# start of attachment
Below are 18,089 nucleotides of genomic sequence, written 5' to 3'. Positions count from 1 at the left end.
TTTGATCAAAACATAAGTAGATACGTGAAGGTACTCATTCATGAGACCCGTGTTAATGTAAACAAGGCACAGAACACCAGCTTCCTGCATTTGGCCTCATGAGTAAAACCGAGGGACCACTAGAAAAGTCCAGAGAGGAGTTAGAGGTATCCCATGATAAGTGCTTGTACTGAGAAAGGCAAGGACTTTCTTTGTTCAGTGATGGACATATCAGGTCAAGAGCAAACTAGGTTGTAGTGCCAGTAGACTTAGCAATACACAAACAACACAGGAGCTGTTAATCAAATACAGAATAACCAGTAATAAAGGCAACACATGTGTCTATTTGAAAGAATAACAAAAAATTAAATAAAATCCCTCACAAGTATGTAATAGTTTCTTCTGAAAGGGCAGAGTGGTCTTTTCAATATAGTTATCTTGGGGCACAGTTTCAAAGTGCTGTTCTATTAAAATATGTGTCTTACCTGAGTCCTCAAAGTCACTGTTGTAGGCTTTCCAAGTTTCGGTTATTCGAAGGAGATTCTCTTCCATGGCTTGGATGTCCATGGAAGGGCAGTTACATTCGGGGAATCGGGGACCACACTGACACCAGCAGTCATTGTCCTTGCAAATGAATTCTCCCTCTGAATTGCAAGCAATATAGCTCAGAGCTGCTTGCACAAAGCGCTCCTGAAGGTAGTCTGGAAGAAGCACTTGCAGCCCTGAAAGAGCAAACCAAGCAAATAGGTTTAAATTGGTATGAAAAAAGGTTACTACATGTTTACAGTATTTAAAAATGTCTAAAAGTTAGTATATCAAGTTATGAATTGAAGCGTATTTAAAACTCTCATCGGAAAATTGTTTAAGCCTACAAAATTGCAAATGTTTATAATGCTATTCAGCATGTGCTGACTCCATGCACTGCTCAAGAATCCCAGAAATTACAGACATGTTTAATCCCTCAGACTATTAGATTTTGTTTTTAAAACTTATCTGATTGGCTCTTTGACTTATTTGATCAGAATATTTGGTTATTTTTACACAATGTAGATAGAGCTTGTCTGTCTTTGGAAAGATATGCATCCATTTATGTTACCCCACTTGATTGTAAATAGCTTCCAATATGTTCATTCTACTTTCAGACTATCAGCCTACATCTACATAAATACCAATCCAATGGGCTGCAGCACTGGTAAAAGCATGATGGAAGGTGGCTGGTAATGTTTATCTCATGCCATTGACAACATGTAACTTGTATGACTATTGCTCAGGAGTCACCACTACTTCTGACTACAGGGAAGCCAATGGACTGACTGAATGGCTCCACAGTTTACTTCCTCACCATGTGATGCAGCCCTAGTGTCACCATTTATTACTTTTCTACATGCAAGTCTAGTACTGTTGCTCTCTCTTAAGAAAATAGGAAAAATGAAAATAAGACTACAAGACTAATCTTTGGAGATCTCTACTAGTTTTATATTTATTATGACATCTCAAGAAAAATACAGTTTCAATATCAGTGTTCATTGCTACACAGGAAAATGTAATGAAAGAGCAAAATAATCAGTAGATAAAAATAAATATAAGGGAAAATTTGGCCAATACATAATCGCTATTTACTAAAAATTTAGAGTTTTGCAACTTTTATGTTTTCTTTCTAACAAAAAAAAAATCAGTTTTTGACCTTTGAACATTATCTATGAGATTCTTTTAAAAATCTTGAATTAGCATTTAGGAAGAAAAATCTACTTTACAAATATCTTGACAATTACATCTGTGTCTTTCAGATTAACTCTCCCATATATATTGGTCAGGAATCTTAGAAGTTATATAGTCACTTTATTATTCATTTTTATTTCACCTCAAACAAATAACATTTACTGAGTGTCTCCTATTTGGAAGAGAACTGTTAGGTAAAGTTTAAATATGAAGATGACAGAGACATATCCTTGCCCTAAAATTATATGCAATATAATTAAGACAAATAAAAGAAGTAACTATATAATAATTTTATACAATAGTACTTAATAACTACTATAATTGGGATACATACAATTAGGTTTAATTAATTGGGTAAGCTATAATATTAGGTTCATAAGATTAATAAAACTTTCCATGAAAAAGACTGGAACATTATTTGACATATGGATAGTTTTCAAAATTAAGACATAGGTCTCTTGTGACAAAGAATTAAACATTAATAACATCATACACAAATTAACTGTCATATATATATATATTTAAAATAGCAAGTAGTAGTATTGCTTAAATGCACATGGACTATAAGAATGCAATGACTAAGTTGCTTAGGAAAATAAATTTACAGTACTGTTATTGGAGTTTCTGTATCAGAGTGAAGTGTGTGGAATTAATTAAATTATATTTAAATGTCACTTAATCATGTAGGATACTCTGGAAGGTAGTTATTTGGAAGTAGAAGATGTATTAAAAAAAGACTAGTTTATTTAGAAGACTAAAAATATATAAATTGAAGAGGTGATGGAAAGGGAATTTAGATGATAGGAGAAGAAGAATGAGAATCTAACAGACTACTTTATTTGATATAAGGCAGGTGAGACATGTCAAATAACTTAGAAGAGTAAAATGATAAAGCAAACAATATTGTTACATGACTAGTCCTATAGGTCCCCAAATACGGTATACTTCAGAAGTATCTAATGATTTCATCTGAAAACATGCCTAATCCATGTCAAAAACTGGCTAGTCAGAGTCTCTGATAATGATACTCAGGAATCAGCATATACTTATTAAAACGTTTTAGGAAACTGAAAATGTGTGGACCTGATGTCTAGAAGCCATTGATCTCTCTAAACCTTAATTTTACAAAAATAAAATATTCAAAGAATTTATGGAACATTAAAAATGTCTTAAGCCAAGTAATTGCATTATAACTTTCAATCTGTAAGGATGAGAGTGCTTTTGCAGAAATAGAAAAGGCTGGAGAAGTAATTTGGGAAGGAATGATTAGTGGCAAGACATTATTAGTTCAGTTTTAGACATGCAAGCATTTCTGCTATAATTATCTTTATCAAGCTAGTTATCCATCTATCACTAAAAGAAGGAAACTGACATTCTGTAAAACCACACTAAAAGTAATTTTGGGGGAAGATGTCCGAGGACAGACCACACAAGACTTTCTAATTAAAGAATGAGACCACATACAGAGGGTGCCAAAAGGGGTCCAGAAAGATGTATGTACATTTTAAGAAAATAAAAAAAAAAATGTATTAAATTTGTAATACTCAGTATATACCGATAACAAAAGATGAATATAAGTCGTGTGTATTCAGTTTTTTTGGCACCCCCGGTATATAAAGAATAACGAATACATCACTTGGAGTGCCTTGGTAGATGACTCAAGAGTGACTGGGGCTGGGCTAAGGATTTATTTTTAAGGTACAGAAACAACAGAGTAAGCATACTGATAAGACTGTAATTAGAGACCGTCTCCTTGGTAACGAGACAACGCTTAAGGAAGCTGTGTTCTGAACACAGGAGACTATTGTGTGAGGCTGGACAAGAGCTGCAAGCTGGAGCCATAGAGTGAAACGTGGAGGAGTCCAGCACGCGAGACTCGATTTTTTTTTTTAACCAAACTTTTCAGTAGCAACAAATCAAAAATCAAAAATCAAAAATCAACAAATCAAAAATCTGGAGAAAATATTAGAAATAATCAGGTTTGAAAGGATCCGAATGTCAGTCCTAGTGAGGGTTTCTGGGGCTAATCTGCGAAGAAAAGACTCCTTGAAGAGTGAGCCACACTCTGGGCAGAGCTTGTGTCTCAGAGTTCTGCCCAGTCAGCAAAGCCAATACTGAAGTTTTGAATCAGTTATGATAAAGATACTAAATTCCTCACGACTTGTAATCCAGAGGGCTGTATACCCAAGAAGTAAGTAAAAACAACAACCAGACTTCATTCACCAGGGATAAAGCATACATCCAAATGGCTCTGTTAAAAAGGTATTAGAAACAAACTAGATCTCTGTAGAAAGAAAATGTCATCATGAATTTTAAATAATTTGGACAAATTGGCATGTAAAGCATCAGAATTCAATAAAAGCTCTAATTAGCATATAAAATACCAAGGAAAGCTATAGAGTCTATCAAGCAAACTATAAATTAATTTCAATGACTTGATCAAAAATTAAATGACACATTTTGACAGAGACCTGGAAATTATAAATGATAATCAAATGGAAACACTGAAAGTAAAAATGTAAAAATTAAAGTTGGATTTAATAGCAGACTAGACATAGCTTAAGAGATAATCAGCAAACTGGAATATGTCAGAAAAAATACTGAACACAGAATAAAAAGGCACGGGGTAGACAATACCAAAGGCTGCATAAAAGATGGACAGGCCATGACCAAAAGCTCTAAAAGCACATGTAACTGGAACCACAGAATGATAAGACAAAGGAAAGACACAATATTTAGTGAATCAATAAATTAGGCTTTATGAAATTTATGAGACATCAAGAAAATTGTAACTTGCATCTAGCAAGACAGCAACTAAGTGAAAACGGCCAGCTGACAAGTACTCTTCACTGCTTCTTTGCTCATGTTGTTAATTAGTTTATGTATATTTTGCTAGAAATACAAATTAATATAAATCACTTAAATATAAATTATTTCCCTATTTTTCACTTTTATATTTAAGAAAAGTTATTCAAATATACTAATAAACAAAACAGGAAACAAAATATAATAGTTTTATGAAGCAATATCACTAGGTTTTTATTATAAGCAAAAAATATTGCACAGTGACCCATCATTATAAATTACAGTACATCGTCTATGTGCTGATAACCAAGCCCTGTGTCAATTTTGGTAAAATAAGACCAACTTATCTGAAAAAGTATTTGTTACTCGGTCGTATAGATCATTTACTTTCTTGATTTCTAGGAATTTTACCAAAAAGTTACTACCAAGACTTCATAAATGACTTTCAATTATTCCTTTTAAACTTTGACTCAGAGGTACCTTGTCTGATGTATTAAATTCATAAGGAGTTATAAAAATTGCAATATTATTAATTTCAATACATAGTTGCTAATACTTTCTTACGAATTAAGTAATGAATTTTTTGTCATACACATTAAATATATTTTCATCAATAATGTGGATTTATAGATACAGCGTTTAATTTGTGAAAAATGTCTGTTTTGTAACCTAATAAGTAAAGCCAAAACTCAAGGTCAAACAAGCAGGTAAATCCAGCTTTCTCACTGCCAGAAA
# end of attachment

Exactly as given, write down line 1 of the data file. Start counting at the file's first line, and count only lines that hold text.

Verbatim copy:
Below are 18,089 nucleotides of genomic sequence, written 5' to 3'. Positions count from 1 at the left end.